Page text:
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Lem-in is an algorithmic project focusing on graphs. The goal is to reproduce the behaviours of an ant farm manager.
If this last sentence does not make much sense for you, here is an explanation:
We built a program which, given an ant farm description (rooms, connecting tubes, start and finish) and a number of ants, will find a set of paths, and return an optimized list of the ant’s moves. The given result will describes all of the ant’s moves from the start until the end room.
Our goal is not simply to get all the ants from one end of the ant farm to the other, it is to get them there while printing the minimum possible amount of lines on the stdout, i.e. get them out of the antfarm as quickly as possible.
The software reads standard entry. It is expecting the description of a farm, which must contains :
git clone --recurse-submodules https://git.42l.fr/amamy/Lem-in.git lem-in
make
Lem-in reads from the standard input, so you can cat one of the provided maps and pipe the result to lem-in. i.e. Lem-in reads from the standard input, so you can redirect one of the provided maps to lem-in. i.e.
./lem-in < test_1
The task demanded for this particular task is quite particular. Except for very small quantities of ants, we are not looking for simply the shortest path. In fact, sometimes the shortest path will block a multi-path solution that will lead to a better optimized result. What is an optimized result in this project? We are looking to print the minimum amount of lines possible. A line terminates when we have moved all the ants already on the path by one room, and when (if necessary) we have sent one new ant per path out on our chosen solution set. So an algorithm like Dijkstra’s shortest path algorithm will not suffice.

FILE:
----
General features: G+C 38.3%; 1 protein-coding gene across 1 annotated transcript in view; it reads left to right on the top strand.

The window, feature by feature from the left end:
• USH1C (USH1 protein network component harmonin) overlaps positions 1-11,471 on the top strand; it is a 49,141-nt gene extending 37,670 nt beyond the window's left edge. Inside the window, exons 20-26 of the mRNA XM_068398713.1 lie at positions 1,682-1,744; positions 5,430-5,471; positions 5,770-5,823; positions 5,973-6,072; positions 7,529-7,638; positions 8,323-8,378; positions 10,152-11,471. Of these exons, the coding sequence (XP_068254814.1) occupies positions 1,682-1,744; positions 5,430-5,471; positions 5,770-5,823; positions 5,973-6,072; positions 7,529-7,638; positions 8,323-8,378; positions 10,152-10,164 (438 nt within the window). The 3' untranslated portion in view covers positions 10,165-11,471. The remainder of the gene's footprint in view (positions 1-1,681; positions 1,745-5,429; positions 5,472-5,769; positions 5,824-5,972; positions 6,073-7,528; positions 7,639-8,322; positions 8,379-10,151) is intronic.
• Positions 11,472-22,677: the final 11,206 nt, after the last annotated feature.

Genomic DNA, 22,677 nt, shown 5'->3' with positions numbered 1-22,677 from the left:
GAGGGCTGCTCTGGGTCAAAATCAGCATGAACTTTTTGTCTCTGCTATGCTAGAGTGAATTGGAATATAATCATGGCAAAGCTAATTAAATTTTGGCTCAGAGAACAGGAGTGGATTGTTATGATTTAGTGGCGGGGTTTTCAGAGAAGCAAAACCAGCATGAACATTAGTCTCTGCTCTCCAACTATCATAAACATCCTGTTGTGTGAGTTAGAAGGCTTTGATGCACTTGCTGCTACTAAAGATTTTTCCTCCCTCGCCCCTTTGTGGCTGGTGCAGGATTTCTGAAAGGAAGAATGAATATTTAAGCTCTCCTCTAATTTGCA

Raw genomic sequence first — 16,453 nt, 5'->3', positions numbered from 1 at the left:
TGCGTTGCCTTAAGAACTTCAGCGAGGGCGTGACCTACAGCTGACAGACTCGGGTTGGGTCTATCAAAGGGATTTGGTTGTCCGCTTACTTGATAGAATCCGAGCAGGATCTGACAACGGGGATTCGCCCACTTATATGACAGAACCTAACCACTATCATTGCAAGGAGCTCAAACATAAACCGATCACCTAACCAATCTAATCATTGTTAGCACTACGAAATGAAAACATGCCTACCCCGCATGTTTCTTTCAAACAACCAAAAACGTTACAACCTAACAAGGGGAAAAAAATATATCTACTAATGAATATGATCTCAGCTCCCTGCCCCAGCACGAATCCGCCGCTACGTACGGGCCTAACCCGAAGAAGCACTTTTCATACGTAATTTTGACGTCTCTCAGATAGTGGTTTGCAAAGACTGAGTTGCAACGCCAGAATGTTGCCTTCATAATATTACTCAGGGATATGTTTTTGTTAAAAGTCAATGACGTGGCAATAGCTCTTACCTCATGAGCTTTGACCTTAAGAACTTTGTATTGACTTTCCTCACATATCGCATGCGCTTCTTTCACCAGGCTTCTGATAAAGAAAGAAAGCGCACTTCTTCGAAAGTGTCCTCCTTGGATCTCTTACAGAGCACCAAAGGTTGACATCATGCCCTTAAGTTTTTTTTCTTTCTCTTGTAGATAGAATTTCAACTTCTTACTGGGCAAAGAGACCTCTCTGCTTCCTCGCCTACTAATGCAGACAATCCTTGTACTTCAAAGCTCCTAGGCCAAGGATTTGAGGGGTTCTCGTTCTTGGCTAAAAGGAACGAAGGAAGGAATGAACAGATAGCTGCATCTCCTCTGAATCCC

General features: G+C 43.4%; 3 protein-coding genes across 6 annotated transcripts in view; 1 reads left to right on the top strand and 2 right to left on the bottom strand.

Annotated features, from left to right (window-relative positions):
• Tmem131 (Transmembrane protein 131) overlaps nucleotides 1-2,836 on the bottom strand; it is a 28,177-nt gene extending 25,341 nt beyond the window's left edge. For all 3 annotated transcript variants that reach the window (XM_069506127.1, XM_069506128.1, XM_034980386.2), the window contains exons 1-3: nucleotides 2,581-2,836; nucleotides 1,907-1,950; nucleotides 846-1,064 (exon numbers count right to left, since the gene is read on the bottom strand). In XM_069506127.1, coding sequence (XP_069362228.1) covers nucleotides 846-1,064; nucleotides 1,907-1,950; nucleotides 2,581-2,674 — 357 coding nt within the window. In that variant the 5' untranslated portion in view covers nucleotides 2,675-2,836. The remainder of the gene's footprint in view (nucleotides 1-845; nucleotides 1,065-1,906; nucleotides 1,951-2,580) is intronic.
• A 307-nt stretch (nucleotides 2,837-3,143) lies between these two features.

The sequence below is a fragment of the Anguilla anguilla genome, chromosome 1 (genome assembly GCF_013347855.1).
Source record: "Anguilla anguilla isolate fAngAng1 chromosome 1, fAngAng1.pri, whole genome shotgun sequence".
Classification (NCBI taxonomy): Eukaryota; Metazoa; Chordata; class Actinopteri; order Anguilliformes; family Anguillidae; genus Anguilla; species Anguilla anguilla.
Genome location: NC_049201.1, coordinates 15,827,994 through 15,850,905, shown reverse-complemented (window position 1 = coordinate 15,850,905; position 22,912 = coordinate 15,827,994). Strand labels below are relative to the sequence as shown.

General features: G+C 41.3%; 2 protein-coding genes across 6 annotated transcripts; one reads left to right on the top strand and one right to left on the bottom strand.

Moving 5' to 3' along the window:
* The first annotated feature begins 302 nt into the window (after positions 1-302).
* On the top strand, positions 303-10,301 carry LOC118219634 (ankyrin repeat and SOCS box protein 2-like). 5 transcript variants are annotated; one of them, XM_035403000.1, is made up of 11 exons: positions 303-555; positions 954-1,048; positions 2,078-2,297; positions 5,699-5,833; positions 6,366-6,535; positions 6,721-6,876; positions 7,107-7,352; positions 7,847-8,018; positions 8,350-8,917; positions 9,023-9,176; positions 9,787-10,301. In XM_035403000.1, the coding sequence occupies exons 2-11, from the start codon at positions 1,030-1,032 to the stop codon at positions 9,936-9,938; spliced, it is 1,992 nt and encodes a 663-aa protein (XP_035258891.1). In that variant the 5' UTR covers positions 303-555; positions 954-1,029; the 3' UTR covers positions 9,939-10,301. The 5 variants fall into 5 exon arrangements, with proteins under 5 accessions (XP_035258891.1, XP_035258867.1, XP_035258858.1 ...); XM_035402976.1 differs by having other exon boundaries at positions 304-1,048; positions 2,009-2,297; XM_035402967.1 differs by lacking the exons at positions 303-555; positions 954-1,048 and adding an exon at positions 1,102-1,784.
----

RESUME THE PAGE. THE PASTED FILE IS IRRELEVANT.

This leads us now naturally to Edmond-Karp’s or the Ford-Fulkerson method for computing the maximum flow in a flow network. Here we can find maximum flow of our graph (i.e. optimising the amount of ants in the ant farm at one time). This involves using B.F.S (Breadth First Search) to explore the nodes by level. We add our starting node to the queue, and then add its’ children to the queue, marking start as the parent node, we then add the grandchildren to the queue, marking its’ parent, and so on and so forth until we reach the end node. We note which nodes we have visited and never visit the same node twice. We can then retrace the path of parent’s from end to start, and hence find a valid path. What Edmond-Karp’s adds to BFS is a theory of flows. When we mark a link from A to B, we will note that the flow from A to B is 1, and from B to A is -1. As all of our edges in this project have a capacity of 1, the flow from A to B is now saturated. The flow from to B to A is NOT saturated, so we can reuse these nodes but traveling in the opposite direction. If we do so, this neutralises flow an and we reset the flow between A and B, and B and A, to 0.